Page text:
Is this legal?
October 24, 2011 12:11 PM   Subscribe

Has someone violated my rights?

I live at an adult foster care home (basically a mental hospital) where you are not allowed to have cameras. I have a camera and left it on table one day. Staff found it later and I told them it was mine so that I could at least get it back when I am discharged from the home. Today the vice president told me that they are deleting the photos because they are inappropriate (naked pictures of my girlfriend). Is this legal? I was under the impression that they would not even be allowed to LOOK at the pictures much less delete them even if I wasn't supposed to have the camera to begin with.

Also, this institution prohibits cellphones and one of my friends has a Blackberry that was confiscated after he carelessly left it in a bathroom. The vice president flipped through the phone to find out who the phone belonged to and stumbled upon an email from my gmail account (I borrow his phone often and leave my gmail signed in cause he doesn't have gmail). The vice president claims the email was already on the screen once she opened the phone's browser. She did read some of the contents of the e mail, however. Did she commit a crime in this instance?

Say that what the vice president did was a federal offense. Could I just call the FBI and tell them to investigate the case? If not, would I be able to get some kind of a public defender to represent me or would I just have to pay for a laywer? Thanks for the help, yall.
posted by defmute to Law & Government (14 answers total) 3 users marked this as a favorite
My mom worked in an institution for a long time and from what I understand, there's a lot of rights waived (either wholly or in part) based on the stipulations of your entrance and continued stay at the institution. This is what allows the hospital to, for instance, search you/your room for drugs, if they suspect drug use. Your specific case will depend on the paperwork (some sort of contract, probably) that was signed by either you, or the person or agency who are having you stay at the institution.
posted by griphus at 12:29 PM on October 24, 2011 [3 favorites]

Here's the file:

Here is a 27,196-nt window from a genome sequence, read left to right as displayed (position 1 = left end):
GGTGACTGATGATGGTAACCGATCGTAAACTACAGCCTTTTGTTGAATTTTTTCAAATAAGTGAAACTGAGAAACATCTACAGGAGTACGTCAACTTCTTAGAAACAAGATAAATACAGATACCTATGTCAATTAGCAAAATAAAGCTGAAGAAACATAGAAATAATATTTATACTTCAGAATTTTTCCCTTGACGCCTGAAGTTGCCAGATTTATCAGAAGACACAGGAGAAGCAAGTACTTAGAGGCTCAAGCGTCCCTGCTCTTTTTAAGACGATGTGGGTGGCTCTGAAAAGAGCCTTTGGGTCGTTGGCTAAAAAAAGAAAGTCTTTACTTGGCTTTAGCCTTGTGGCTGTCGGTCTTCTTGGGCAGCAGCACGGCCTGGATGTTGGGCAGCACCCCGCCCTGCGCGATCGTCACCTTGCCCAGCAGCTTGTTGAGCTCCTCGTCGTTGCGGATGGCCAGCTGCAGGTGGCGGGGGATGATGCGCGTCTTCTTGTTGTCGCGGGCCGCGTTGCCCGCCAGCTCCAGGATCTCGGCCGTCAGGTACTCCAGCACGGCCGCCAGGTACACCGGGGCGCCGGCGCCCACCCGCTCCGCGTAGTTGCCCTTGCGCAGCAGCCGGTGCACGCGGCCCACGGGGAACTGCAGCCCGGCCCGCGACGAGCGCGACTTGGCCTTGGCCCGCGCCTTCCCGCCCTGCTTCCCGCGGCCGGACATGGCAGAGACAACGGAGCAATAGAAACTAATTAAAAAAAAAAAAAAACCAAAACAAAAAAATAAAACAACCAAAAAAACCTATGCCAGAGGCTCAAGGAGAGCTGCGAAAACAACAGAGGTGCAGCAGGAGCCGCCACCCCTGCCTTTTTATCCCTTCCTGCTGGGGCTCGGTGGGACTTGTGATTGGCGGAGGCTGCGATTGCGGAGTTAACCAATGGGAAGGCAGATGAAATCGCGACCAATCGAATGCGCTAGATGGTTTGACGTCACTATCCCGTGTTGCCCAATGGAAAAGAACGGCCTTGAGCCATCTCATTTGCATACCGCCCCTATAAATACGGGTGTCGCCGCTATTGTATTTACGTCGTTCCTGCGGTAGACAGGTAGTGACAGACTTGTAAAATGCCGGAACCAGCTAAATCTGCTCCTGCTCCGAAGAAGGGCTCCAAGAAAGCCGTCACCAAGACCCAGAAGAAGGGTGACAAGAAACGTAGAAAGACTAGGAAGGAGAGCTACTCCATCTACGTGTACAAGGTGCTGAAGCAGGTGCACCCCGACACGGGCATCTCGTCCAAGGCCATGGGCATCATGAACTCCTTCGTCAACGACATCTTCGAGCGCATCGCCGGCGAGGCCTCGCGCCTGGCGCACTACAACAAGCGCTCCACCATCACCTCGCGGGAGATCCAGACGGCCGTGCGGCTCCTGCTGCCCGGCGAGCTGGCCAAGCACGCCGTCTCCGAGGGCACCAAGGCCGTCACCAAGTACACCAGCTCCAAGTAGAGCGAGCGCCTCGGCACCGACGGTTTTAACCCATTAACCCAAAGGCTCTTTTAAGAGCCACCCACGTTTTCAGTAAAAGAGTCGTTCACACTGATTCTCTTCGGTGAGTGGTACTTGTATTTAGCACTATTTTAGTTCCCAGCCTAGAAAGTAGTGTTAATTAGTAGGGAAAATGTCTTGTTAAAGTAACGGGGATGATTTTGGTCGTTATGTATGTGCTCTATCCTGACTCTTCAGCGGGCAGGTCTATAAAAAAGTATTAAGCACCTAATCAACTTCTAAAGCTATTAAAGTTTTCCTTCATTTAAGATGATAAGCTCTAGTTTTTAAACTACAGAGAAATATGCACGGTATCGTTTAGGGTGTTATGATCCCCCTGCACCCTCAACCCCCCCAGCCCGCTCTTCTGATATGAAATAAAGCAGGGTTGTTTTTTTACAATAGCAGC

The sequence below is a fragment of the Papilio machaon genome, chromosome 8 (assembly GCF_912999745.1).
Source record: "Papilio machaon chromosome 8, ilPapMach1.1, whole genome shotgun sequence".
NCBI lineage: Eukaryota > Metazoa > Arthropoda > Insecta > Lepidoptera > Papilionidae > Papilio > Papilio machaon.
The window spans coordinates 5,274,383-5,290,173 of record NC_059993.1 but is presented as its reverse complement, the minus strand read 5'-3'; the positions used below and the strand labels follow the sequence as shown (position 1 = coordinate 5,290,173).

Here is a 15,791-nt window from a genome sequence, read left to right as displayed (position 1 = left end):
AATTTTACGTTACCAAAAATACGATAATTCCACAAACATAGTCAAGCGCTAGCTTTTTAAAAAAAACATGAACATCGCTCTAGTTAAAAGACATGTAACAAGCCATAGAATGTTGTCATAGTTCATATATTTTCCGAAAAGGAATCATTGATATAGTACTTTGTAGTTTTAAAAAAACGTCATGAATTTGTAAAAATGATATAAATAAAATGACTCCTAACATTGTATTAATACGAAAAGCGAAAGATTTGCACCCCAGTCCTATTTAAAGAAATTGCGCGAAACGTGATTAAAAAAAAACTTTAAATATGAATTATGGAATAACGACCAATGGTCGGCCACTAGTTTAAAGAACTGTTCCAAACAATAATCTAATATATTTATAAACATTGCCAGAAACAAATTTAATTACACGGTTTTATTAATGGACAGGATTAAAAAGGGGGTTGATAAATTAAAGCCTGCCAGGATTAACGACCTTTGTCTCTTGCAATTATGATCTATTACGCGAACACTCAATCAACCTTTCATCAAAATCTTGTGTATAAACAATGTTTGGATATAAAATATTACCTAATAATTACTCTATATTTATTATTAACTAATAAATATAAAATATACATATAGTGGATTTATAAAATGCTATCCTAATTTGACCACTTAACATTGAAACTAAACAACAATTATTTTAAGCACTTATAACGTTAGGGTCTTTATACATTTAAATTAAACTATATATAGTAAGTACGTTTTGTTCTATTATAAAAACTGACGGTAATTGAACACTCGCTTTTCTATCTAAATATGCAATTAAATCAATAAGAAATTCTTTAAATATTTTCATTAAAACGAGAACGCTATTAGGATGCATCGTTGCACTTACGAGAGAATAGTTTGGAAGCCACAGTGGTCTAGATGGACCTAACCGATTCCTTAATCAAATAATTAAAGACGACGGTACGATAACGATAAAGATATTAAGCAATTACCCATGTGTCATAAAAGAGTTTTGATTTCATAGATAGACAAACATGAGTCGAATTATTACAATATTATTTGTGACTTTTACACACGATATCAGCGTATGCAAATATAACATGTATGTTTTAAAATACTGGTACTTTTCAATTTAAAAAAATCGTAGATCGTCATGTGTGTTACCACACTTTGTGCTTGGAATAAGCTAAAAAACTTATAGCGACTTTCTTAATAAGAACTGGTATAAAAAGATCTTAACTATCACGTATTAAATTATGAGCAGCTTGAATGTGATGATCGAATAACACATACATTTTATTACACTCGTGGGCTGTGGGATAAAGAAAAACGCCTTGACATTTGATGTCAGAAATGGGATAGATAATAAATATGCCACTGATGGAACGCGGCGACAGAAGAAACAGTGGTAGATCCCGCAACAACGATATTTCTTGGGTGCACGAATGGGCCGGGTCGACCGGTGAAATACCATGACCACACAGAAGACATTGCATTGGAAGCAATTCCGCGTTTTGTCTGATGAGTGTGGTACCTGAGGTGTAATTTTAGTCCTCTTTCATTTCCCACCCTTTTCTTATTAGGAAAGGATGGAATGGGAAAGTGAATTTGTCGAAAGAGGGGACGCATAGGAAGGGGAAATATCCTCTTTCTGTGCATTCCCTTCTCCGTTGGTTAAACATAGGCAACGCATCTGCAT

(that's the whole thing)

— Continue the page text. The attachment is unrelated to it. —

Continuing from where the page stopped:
Lawyer, immediately.
posted by mikepop at 12:30 PM on October 24, 2011

To clarify, you couldn't get a public defender unless you were charged with a crime. Try to find someone who knows a good lawyer, lay out the facts as you have above and ask if you have any sort of case. Often a first consult such as this will be low cost or free.
posted by mikepop at 12:33 PM on October 24, 2011 [1 favorite]

Uh, whoops. I forgot the really important part where the only qualified person to interpret that contract is a lawyer.
posted by griphus at 12:34 PM on October 24, 2011

In Wisconsin, there is a state system for filing complaints - the Disability Rights Wisconsin agency and the Department of Quality Assurance. In Wisconsin, you can go directly to a court without first exhausting administrative options. Note: I am not a lawyer.

I would search for "[your state] department of health complaints" and "[your state] patient rights" - for example, here is the Wisconsin State Statute.
posted by desjardins at 12:43 PM on October 24, 2011

You're going to need to find a pro bono lawyer. ACLU might take this case--call the local chapter. I'd also talk to disability rights organizations.

I'm not your lawyer and this isn't legal advice.

If you give us your jurisdiction, then I could direct you to resources.
posted by Ironmouth at 12:44 PM on October 24, 2011

I am an attorney but I am not your attorney. This is not legal advice.

Contact your local legal aid or legal services organization. They may be able to connect you with an attorney who will work for free or for a highly-reduced fee. Another option is contacting your local or state bar association.